4-The insistence that what makes people vulnerable to acquiring such ideas is that they are poorly integrated into society.

Jamie Bartlett, head of the Violence and Extremism program at the British think tank Demos, argues that such terrorism "shares much in common with other counter-cultural, subversive groups of predominantly angry young men."

It also follows that those who spurn secularised ideological differences, upholding self-proclaimed righteous codes of conduct, and wish to impose them on others are the principles markers of fanaticism.  These intolerable attitudes towards others' way of life lay the rules of incompatibility.  Inversely, visible features of marginalisation, the pull away from the mainstream invisible and peaceful vast Muslim majority.  They perceive an array of moral wrongs by the mainstream while allowing a build-up of multiple grievances against the not-like-minded, including fellow Muslims, ending in terrorist activities against clubs, theatres, Churches and even Mosques.

But Religion is not always the ruling factor in violence.  There are many home-grown youngsters whose orientation is at the opposite end of Religion.  Anger and frustration fill their everyday life, and they feel left out without a chance to better themselves.  They feel alienated from the mainstream and realise they are incapable of achievements, causes for which many of them can not reason.  Unable to reach where they want to be, prisoners within themselves without any release opportunity from a nightmare.  Their only way to express themselves is through intolerance, crime and violence. 

 As such, there are clearly many strands to the problems and, equally so, many threads to be tied together by those in governments to introduce effective measures for Europeans to integrate.  Harmony is of the essence before time runs out and for the divisions to turn from social to political since the Hard Right is eager to capitalise on riots and civil unrest in Europe's capitals.  The parties of the Right have been steadily gaining traction among voters and consolidating power in recent years in tandem with increased immigration due to Europe's open borders policies.  The sudden and high rates of imports of immigrants, mainly from Muslim countries, clearly put a strain on Europe's social fabric, exhausting the provisions on health, housing and education. 

As I see it, the keys to integration are three-fold.  I call for the general white native populations, the immigrants, the government, and voluntary organisations for providing the essential tools.  Remember that blacks and Muslims living in the EU are a highly diverse mix of ethnicities, languages, secular and religious tendencies, cultural traditions and political convictions.  Often, the second generation, although of similar makeup, is more challenging to handle, having experienced some of the prejudices faced by their parents.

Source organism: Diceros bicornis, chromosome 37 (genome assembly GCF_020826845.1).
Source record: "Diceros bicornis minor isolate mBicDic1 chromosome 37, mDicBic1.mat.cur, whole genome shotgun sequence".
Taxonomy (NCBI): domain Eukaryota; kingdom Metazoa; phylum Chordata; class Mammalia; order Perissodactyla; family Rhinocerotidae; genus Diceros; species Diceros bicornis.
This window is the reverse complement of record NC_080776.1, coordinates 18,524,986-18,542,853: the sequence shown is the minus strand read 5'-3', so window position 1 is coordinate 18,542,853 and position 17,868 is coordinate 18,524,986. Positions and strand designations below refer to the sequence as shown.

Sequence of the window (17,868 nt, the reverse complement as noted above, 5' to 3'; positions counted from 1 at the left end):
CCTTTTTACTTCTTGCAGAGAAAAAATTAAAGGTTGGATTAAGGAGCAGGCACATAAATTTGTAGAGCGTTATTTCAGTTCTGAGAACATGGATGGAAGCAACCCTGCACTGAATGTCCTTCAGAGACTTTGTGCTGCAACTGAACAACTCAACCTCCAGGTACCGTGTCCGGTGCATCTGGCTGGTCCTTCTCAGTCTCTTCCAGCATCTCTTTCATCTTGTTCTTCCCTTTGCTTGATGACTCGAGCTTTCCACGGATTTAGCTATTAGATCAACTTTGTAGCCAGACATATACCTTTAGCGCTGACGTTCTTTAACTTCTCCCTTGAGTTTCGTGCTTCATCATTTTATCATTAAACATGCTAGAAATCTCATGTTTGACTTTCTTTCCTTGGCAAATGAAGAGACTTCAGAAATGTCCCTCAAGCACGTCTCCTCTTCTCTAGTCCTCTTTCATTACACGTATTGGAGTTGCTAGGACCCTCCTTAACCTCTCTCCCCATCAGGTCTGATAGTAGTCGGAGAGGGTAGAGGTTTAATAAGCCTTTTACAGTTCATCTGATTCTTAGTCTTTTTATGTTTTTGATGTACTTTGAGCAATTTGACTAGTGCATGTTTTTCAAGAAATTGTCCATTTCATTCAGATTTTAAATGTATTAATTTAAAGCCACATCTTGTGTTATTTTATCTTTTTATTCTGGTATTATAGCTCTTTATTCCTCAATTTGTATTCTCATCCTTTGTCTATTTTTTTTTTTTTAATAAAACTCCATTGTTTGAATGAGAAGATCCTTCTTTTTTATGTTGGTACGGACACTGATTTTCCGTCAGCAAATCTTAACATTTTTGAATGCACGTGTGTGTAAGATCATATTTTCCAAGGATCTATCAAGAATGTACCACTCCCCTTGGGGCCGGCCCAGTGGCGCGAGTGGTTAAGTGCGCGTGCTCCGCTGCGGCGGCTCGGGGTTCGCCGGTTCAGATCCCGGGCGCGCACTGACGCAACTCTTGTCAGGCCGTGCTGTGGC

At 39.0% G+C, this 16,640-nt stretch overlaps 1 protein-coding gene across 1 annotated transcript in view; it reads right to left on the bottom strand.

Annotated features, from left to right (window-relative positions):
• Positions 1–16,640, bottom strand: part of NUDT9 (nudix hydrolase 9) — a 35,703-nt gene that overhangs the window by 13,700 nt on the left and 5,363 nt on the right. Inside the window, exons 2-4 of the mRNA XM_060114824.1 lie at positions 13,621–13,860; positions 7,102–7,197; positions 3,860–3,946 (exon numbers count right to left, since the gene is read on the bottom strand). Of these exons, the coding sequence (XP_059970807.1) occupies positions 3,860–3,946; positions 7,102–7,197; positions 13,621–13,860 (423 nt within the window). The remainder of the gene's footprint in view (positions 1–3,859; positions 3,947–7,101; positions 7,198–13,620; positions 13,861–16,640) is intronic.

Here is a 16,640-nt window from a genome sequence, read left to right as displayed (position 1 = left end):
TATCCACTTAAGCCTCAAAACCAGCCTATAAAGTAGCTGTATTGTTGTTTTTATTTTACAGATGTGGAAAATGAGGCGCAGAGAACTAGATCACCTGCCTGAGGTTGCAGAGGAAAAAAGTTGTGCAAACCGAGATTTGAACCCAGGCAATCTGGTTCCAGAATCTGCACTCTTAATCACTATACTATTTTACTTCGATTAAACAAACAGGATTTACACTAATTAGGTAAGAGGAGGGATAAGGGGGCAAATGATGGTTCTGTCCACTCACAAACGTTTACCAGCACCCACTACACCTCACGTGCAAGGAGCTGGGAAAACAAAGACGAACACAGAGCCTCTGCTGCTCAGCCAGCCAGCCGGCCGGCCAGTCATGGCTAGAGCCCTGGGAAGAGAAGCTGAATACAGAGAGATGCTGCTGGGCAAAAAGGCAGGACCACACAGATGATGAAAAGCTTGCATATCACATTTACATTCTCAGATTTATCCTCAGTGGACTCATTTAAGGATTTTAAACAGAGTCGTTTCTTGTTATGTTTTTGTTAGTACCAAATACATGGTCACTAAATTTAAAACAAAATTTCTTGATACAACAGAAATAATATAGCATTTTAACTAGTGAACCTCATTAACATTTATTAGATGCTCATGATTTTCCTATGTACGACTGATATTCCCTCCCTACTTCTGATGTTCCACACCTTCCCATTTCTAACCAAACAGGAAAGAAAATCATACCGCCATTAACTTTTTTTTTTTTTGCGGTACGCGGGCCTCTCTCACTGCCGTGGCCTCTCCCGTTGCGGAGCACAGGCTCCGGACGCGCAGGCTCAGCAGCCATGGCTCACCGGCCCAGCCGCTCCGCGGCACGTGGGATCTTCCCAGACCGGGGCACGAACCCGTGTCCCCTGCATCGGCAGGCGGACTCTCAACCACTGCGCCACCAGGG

Now for the more challenging 'Muslim' problem, in my opinion, its possible causes and possible remedies. 

Many European Muslims, particularly young people, face barriers to their social advancement. This could give rise to a feeling of hopelessness and social exclusion. Racism, discrimination and social marginalisation are serious threats to integration and community cohesion. Discrimination against Muslims can be attributed to Islamophobic attitudes and racist and xenophobic resentment, as these elements are often intertwined. Available data on Muslim victims of discrimination show that European Muslims are often disproportionately represented in areas with poorer housing conditions. At the same time, their educational achievement falls below average, and their unemployment rates are higher than average. Muslims are often employed in jobs that require lower qualifications. As a group, they are over-represented in low-paying sectors of the economy. This could give rise to a feeling of hopelessness and social exclusion.

For example, in the UK, a radio programme produced by the BBC in 2004 carried out an exercise where 50 firms received applications from six fictitious candidates with names strongly suggesting white British, African or Muslim background. The white candidates were more likely (25 per cent) than the black (13 per cent) applicants to be invited to interview, while those with a Muslim name (9 per cent) had the least success. In France in 2004, the University of Paris sent out standard curricula vitae identifiable as being from a variety of ethnic groups in response to 258 job advertisements for a salesperson. It was found that a person from North Africa had a five times less chance of getting a positive reply. The same is found to apply to educational facilities and housing, and altogether, like the black population, severe restrictions on social mobility are a general failure of meritocracy.